Later on in the scene, Juliet speaks in depth about Romeo, and his name. She repeats the word name on five different occasions. “‘Tis but thy name that is my enemy” this shows she thinks of Romeo in individual terms yet the name he possesses is of enemy to her family, and thus her love for him overrides her family’s hatred for the Montague name. Shakespeare’s repetition of the word ‘name’ really illustrates how this is such an important matter to Juliet, living with such controversial matters. Following this, she mentions, “What’s in a name? That which we call a rose. By any other word would smell as sweet” referring to Romeo and his name, saying that he would still be as sweet and beautiful if he were called by another name. Likewise, a rose would still be as sweet-smelling and beautiful if it had a different name, however, in referring and comparing Romeo’s name to being a Rose, there’s the fact that there are sharp, needlelike thorns on the rose, conjuring up the image that these are signs of warning about their new-found love.

    Following this, Romeo pronounces “This bud of love, by summer’s ripening breath, may prove a beauteous flower when we next meet.” The opening metaphor conjures up the image that their love is young, innocent, and pure – in need of the chance to let their love ‘bloom’. Relating to a previous paragraph, he needs her “the sun” to be there, without her, their love cannot bloom.

    Juliet’s desperate need for Romeo’s word that he loves her, is evident as she puts a straight forward question to him: “Dost thou love me?” In comparison to the nature of Romeo’s questions, she’s distinctly fearful and in need of his reassurance, noticeably without the somewhat confusing language he may have used earlier. I believe Shakespeare has used this technique of short, to the point questions and clauses, to convey Juliet’s feelings. However, again, Romeo uses lengthy, romantic answers, while he swears by the moon that he loves her. Romeo’s exaggerated, deep language, clouded with poetic imagery in some ways is shown to irritate Juliet (looking for direct, rational answers from Romeo) as he swears by the moon which provokes the reply “O, swear not by the moon, th’inconstant moon, that monthly changes in her circle orb, lest that thy love prove likewise variable.” Juliet is concerned that by swearing on the variable, undependable moon, their love will be destined to follow the same path, with Romeo becoming unreliable. She clearly wants and needs a stable relationship if she’s going to take such an enormous, life-changing risk. He hasn’t proved too reliable yet as he forgot Rosaline so quickly.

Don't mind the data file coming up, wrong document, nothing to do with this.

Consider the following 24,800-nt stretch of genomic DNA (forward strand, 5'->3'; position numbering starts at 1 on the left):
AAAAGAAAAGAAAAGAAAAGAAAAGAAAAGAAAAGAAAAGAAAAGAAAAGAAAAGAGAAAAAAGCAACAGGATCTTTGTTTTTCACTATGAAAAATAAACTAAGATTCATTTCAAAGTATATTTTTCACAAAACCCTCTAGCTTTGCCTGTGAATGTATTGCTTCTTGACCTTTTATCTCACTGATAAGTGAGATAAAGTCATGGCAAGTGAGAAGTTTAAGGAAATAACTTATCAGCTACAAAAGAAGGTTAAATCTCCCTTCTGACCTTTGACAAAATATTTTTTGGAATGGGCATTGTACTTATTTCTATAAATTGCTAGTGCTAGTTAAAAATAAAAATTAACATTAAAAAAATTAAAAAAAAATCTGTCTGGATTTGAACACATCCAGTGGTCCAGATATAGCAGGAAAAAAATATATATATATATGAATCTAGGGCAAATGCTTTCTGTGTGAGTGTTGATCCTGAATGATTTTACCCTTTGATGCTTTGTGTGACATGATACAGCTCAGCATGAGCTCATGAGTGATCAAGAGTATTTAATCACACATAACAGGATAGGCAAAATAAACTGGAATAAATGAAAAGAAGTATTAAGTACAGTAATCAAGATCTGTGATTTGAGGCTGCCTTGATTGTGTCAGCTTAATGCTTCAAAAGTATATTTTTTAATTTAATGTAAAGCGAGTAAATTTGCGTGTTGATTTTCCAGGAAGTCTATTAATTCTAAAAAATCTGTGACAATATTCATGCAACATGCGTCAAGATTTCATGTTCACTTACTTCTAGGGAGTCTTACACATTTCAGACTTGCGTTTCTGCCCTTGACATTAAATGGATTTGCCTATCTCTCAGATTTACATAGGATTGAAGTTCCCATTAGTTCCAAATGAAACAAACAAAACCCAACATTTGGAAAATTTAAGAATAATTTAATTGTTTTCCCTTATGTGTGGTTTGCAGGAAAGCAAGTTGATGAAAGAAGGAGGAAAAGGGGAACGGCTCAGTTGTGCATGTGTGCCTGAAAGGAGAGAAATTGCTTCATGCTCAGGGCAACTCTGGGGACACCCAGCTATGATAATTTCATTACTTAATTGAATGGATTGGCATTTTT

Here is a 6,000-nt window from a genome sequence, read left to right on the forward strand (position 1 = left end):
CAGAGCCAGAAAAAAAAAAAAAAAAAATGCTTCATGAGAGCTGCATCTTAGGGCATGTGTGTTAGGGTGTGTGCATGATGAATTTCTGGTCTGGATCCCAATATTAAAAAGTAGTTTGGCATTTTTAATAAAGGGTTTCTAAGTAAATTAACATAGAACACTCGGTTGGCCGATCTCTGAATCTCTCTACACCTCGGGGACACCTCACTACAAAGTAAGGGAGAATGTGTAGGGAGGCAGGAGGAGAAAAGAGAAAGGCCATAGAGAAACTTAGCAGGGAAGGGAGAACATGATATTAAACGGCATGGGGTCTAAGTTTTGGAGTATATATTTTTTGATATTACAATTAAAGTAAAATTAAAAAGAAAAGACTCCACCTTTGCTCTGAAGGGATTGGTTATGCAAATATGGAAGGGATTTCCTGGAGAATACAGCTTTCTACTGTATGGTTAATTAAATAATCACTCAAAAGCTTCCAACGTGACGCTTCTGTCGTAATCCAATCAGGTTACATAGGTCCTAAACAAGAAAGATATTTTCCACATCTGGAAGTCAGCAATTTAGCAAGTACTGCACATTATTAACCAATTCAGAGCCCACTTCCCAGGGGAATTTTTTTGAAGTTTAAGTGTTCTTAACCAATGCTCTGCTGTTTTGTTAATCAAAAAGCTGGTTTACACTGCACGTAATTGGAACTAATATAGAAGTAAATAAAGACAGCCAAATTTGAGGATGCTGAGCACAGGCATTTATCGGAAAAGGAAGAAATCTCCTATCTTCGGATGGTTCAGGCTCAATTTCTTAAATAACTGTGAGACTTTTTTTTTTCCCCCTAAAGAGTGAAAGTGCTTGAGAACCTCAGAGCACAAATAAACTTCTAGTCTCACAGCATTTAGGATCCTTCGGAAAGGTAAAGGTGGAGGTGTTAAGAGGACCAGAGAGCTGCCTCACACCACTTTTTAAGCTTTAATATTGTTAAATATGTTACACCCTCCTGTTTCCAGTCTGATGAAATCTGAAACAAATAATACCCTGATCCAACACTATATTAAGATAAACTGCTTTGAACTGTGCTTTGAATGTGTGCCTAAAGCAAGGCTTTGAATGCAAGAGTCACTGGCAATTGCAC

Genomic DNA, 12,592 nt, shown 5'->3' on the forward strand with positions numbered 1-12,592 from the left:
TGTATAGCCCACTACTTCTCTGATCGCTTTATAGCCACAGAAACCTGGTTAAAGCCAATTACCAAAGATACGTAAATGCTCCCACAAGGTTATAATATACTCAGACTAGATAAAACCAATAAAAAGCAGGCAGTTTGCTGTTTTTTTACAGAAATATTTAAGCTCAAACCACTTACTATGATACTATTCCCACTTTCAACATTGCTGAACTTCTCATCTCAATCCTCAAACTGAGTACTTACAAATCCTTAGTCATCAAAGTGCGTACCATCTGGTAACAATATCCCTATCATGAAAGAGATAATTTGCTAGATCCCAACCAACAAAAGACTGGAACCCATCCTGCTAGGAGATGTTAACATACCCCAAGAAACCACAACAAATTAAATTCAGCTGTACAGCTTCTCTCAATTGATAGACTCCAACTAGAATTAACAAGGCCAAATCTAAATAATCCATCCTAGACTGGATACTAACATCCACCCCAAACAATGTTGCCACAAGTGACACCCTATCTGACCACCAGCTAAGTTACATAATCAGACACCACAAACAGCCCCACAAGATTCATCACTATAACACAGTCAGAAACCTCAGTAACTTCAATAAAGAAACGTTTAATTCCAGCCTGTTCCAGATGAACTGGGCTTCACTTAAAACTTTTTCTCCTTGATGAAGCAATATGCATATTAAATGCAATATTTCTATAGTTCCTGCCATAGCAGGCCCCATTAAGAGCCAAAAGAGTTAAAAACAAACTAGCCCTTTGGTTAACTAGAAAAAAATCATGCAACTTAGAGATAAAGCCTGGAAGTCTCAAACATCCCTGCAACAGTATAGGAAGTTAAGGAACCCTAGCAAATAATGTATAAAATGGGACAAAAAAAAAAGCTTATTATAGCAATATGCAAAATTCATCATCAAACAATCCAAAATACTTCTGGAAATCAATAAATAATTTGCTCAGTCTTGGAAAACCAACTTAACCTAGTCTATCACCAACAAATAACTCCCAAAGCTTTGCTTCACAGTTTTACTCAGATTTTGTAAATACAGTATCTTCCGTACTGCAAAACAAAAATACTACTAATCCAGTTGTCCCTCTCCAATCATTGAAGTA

An effective technique Shakespeare has used is how Juliet interrupts Romeo before it is possible to begin his speech fully, “If my heart’s dear love -” indicating her frustration and intolerance with his extravagant language, solely wanting a simple answer. Further in the scene, Juliet is forced to interrupt Romeo in the midst of his replies to her realistic, practical questioning.

    The dramatic devices, along with stage directions, would be vital in order to engage the audience’s attention.

    Some of the language used has other forms of innuendo or ‘hidden meanings’ including: “What’s a Montague? It is nor hand nor foot, nor arm nor face, nor any other part belonging to a man.” This would help to catch the attention of the audience during the Shakespearean era.

    On parting, prior to the end of the scene, both Romeo and Juliet retire slowly, and reluctantly as Juliet is called by her Nurse. It is therefore obvious they are both love-struck and do not wish to part. Also, beforehand, they had say goodnight more than once “Good night, good night!”, “O bless�d, bless�d night!” Romeo is most reluctant to leave Juliet, and her presence.

    In conclusion, there’s a great contrast in the language of both Romeo and Juliet, as a consequence of their own fears in such a hasty new relationship. In general, both characters change when they meet again in Act 2 Scene 2; Romeo’s language becoming much more poetic and positive, and Juliet’s being more realistic than before whilst at the ball. The forms of dramatic devices used vary for effect, but heavily influence the mood in the play, and the characters feelings. Imagery used such as similes, metaphors and personification contribute to the effect of this scene in particular.